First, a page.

Of course, like with many things this year, I am also missing a few things this Christmas. I don’t live close enough to a Christmas market and, having grown up with them, they do play a huge part in making me feel festive and Christmassy. I will never forget those days and evenings spent in Germany, roaming the most amazing, picturesque and quaint Christmas markets, the air filled with sweet and indulgent smells of roasted almonds, grilled sausages, Lebkuchen, eggnog and mulled wine. Pushing through the crowds with a smile on my face, stopping to drink a warming punch that spreads all the way to those frozen fingertips – there’s nothing quite like the atmosphere of a Christmas fair. Where I live in the UK, the small town has a late night shopping event which is the closest to a festive event I can get, but it’s lovely and colourful and bright and a wonderful time to meet other families, friends and to support some local shops and food stalls. Sadly, this had been cancelled, the Christmas lights had been turned on without the annual ceremony and, whilst the shop windows are beautifully decorated, lingering in a boutique over a festive drink and mince pie isn’t possible this year. During this time I also love to take my little clan out for some festive drinks and nibbles, but it’s also not really possible – Tier 3 and all its restrictions cancelled those little rituals, too. Having Santa’s sleigh come past the house and visiting Santa’s Grotto are all highlights during the Advent season that the kids love and having them as little milestones to get excitement before Christmas is something I will definitely also miss, alongside with those wonderful festive squeezes and hugs from friends and those friendly, extra warm smiles from strangers in shops, on streets or in parks. Most of them are now hidden behind masks or hurry by quickly, with their heads down.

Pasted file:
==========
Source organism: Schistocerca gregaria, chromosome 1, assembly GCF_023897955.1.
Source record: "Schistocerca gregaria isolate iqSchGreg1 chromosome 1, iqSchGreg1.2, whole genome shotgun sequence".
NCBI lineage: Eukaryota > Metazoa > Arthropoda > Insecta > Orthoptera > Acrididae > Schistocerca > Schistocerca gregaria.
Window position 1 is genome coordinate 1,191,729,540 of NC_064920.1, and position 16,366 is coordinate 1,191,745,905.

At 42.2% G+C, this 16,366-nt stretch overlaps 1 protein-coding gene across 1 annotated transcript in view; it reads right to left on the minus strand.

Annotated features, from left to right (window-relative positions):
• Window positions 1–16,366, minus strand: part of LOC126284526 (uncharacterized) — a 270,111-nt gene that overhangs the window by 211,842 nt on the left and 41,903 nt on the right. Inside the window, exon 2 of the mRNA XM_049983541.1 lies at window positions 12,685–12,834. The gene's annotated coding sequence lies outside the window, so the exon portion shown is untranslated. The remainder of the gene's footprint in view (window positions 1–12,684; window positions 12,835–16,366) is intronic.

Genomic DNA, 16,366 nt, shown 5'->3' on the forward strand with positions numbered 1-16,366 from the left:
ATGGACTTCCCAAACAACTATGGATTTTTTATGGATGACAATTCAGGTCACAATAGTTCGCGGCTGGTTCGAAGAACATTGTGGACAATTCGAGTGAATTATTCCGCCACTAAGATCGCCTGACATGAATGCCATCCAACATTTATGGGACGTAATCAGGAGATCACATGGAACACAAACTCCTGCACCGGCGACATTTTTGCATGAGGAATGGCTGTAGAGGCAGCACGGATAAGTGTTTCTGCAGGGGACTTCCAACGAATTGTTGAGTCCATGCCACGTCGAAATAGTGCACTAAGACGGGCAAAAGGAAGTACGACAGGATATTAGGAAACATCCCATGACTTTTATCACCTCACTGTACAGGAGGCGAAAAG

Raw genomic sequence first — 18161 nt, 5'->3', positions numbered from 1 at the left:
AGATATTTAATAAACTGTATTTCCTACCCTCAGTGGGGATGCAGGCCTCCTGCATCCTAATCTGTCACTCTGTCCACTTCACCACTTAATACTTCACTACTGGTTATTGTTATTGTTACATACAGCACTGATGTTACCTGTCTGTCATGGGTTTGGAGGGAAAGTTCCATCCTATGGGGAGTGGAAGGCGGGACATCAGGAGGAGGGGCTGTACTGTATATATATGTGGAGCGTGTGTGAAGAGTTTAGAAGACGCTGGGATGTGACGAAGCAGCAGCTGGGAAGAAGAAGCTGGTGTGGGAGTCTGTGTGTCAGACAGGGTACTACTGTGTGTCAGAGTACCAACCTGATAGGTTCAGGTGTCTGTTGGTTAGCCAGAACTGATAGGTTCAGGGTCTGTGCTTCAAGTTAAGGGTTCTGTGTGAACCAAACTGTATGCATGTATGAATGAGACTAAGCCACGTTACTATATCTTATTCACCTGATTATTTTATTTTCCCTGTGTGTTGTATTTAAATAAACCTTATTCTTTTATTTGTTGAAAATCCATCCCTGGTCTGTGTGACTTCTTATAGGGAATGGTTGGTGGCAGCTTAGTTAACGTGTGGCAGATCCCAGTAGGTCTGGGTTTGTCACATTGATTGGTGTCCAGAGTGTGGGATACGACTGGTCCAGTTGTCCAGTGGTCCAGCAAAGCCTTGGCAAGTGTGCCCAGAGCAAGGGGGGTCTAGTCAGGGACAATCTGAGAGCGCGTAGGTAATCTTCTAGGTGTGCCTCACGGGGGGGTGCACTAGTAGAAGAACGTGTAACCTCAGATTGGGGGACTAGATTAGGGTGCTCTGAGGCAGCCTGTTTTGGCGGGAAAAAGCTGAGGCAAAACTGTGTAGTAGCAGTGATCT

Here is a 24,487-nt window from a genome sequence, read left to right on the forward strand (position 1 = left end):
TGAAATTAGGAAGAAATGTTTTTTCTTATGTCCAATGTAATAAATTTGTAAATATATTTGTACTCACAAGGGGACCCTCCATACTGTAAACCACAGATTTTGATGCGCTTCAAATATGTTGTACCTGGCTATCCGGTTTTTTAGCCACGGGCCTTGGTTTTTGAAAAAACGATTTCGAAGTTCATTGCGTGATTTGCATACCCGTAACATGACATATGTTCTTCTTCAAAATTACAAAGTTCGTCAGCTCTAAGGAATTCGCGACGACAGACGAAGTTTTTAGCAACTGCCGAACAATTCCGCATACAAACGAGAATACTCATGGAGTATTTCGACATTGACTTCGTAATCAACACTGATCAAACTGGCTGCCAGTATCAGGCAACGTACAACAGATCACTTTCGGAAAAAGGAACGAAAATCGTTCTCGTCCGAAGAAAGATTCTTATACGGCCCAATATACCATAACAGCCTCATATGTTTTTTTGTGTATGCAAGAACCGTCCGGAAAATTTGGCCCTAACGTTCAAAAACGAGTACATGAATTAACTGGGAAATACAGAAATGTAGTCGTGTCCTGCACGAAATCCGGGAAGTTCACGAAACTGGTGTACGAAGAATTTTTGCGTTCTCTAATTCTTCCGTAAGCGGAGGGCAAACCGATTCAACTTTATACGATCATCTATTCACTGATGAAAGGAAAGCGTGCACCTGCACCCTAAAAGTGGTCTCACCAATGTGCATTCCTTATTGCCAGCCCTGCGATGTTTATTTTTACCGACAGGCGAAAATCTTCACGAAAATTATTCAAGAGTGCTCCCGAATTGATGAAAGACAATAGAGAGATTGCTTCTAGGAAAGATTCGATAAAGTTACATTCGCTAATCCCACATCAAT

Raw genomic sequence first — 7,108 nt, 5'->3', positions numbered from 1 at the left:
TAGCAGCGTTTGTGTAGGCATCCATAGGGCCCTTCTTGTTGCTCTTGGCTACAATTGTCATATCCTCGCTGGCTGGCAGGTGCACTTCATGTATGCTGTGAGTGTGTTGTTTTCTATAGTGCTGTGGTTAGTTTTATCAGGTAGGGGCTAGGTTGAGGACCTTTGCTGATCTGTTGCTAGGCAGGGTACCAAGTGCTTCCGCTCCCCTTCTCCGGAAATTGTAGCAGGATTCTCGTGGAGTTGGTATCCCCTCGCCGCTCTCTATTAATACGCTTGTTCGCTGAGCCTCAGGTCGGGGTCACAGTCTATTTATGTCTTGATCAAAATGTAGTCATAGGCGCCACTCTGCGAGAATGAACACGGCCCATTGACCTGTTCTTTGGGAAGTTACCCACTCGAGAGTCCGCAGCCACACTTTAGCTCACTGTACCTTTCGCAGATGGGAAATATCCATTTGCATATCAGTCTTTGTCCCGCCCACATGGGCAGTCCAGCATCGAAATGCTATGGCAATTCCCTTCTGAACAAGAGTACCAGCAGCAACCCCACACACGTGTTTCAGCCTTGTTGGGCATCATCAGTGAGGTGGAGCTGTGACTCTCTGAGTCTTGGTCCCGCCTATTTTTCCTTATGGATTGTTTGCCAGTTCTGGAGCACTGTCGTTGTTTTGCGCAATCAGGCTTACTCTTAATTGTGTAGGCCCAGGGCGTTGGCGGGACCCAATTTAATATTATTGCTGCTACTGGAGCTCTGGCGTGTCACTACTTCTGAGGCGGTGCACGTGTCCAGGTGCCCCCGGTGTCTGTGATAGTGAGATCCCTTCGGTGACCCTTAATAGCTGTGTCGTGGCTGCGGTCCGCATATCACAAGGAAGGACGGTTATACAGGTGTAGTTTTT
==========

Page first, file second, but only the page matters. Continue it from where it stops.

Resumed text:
Saying all that, in the grand scheme of things, having things cancelled or re-arranged at Christmas may not be the worst thing in the world and may actually help us to slow down and re-evaluate what this season is really about. Maybe, with all those rules and regulations in place, our own rule can be to take it easy, relax, put our feet up and treat ourselves and those we love to the indulgence of doing nothing, to laze about and talk to each other, make plans and dream of what is to come. What truly matters is our health and well-being. And if we have that and some love, it’s a pretty perfect Christmas already.